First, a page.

{face palm}

You're unaware of the latest physics, aren't you? QM is the core of Inf. theory. How much did you drink before you vomited out that mess?

Don't bother accusing me of being an atheist. I'm not.

~Tim. L.

Tim L. said...

Sorry, I just realized it's more likely you were mocking scientists by typing gobbledygook.
You have to make it more clear you're joking, people might take it seriously.

Makarios said...

Z - "Greatest Conceivable Being?"

New term? Never studied philosophy, huh?
===============

Ginx - "There is a chance"

That's all I live for my friend. Every day I rise with the hope that perhaps today will be the day that Ginx accepts the Lord Jesus as his personal Saviour :-).

And one day, when you and I walk arm and arm through the gates of heaven I will proudly proclaim, "It was my insults that brought this wretch to salvation."
=============

"Don't bother accusing me of being an atheist. I'm not."

Sorry, I appear to have slipped into judging atheist / not atheist depending on how dumb a person sounds and going by your one electron information theory, I just assumed you must be an atheist.

Don't worry. It will be another good mythology to add to the long, long list of failed atheist origin of the universe mythologies.
===========

Tim L - So, how does it feel to be out of the closet? You sound kind of naked.

Zzzst said...

New term? Never studied philosophy, huh?

The ontological argument.
And what I think about it.

Zzzst said...

So what made you think quantum mechanics was an attempt to refute inflationary cosmology?
Why did you even think that?

Ginx said...

I'm walking arm in arm with someone who calls me a wretch?Maybe in your heaven.

In my heaven, we don't have to walk anymore.

Makarios said...

Ginx: “I'm walking arm in arm with someone who calls me a wretch?”

Ah, my bad. I forgot that atheists have to believe themselves to be good people.
=============

Z - “So what made you think quantum mechanics was an attempt to refute inflationary cosmology?”

QM is the new atheist messiah in the hope that it can refute Big Bang Cosmology which says that

Everything, came from NOTHING by Nothing. "By nothing" because nothing natural existed.

QM of course is maintaining that there WAS something because QE’s require “something” to be taking place within a vacuum which, as Ginx could now tell you, is not nothing.
================

So if you know about the ontological argument, why say something so silly as, “I can conceive of a being greater than your god.” If you could think of something greater than the Being that I call God, then THAT would be the Greatest Conceivable Being / God.

Zzzst said...

"QM is the new atheist messiah in the hope that it can refute Big Bang Cosmology which says that..."

..um what?

Davies, in his simple to understand, entry level text:
If the big bang was the beginning of time itself, then any discussion about what happened before the big bang, or what caused it-in the usual sense of physical causation-is simply meaningless. Unfortunately, many children, and adults, too, regard this answer as disingenuous. There must be more to it than that, they object.

Indeed there is. After all, why should time suddenly "switch on"? What explanation can be given for such a singular event? Until recently, it seemed that any explanation of the initial "singularity" that marked the origin of time would have to lie beyond the scope of science. However, it all depends on what is meant by "explanation." As I remarked, all children have a good idea of the notion of cause and effect, and usually an explanation of an event entails finding something that caused it. It turns out, however, that there are physical events which do not have well-defined causes in the manner of the everyday world. These events belong to a weird branch of scientific inquiry called quantum physics.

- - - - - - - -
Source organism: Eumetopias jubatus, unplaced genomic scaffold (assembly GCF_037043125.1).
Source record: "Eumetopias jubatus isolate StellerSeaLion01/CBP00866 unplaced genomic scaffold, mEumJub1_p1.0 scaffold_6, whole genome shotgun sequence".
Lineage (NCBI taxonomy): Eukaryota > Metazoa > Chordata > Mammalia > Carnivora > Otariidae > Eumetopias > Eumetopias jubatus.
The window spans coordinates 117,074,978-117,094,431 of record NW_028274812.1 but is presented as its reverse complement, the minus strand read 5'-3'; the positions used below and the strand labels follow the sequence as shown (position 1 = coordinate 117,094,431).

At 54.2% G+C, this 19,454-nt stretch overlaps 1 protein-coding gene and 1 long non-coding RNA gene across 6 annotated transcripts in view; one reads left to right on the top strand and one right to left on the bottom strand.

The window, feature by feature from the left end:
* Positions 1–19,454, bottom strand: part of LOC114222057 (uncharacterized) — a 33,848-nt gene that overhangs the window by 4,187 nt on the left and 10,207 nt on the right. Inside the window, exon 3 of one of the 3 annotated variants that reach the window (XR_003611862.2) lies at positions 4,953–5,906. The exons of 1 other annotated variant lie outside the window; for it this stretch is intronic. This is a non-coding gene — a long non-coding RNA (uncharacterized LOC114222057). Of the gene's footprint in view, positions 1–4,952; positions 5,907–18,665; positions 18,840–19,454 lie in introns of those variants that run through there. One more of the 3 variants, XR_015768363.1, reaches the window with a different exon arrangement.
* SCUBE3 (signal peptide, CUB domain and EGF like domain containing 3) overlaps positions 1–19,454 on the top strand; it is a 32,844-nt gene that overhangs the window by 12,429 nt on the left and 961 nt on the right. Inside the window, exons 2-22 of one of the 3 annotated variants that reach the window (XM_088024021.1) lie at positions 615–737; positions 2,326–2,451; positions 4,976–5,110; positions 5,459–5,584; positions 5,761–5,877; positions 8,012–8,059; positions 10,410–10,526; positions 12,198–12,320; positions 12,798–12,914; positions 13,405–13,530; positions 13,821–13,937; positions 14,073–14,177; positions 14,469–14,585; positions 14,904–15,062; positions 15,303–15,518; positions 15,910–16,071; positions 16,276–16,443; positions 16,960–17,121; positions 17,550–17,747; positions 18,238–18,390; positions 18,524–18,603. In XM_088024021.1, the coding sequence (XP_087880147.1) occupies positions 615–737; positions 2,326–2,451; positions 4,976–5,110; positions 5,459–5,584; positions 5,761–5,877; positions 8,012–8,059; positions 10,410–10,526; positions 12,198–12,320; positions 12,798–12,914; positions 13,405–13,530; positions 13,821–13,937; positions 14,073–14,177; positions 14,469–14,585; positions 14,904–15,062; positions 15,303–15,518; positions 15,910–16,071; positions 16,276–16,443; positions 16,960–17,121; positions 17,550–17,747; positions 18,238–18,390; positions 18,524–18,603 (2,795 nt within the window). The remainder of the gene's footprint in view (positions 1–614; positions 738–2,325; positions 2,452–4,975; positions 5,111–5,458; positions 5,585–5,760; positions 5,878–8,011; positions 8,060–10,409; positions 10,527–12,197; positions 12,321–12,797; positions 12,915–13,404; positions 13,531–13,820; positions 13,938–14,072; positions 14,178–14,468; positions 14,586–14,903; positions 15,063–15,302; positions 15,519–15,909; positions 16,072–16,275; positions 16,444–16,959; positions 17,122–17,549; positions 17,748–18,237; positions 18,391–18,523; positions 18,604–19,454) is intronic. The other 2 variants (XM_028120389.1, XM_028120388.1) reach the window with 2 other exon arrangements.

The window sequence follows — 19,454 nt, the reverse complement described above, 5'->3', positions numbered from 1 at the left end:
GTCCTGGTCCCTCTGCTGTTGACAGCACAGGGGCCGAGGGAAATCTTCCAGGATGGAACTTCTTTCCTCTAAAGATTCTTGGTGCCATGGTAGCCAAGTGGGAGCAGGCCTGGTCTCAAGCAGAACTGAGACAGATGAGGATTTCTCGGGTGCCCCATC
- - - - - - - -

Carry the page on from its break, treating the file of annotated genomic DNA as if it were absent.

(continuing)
Mostly, quantum events occur at the atomic level; we don't experience them in daily life. On the scale of atoms and molecules, the usual commonsense rules of cause and effect are suspended. The rule of law is replaced by a sort of anarchy or chaos, and things happen spontaneously-for no particular reason. Particles of matter may simply pop into existence without warning, and then equally abruptly disappear again. Or a particle in one place may suddenly materialize in another place, or reverse its direction of motion. Again, these are real effects occurring on an atomic scale, and they can be demonstrated experimentally.

A typical quantum process is the decay of a radioactive nucleus. If you ask why a given nucleus decayed at one particular moment rather than some other, there is no answer. The event "just happened" at that moment, that's all. You cannot predict these occurrences. All you can do is give the probability-there is a fifty-fifty chance that a given nucleus will decay in, say, one hour. This uncertainty is not simply a result of our ignorance of all the little forces and influences that try to make the nucleus decay; it is inherent in nature itself, a basic part of quantum reality.

The lesson of quantum physics is this: Something that "just happens" need not actually violate the laws of physics. The abrupt and uncaused appearance of something can occur within the scope of scientific law, once quantum laws have been taken into account. Nature apparently has the capacity for genuine spontaneity.
It is, of course, a big step from the spontaneous and uncaused appearance of a subatomic particle-something that is routinely observed in particle accelerators-to the spontaneous and uncaused appearance of the universe. But the loophole is there. If, as astronomers believe, the primeval universe was compressed to a very small size, then quantum effects must have once been important on a cosmic scale. Even if we don't have a precise idea of exactly what took place at the beginning, we can at least see that the origin of the universe from nothing need not be unlawful or unnatural or unscientific
.
---------------

So if you know about the ontological argument, why say something so silly as, “I can conceive of a being greater than your god.” If you could think of something greater than the Being that I call God, then THAT would be the Greatest Conceivable Being / God.

I can conceive of a being greater than YHWH*. Makes my imaginary being as real as your imaginary being.

--------------------
*Now I know why other people use your gods name. Yahweh, Jahweh or Jehovah.

Ginx said...

I don't care if you call me a wretch. I just can't believe you think you have to walk in heaven.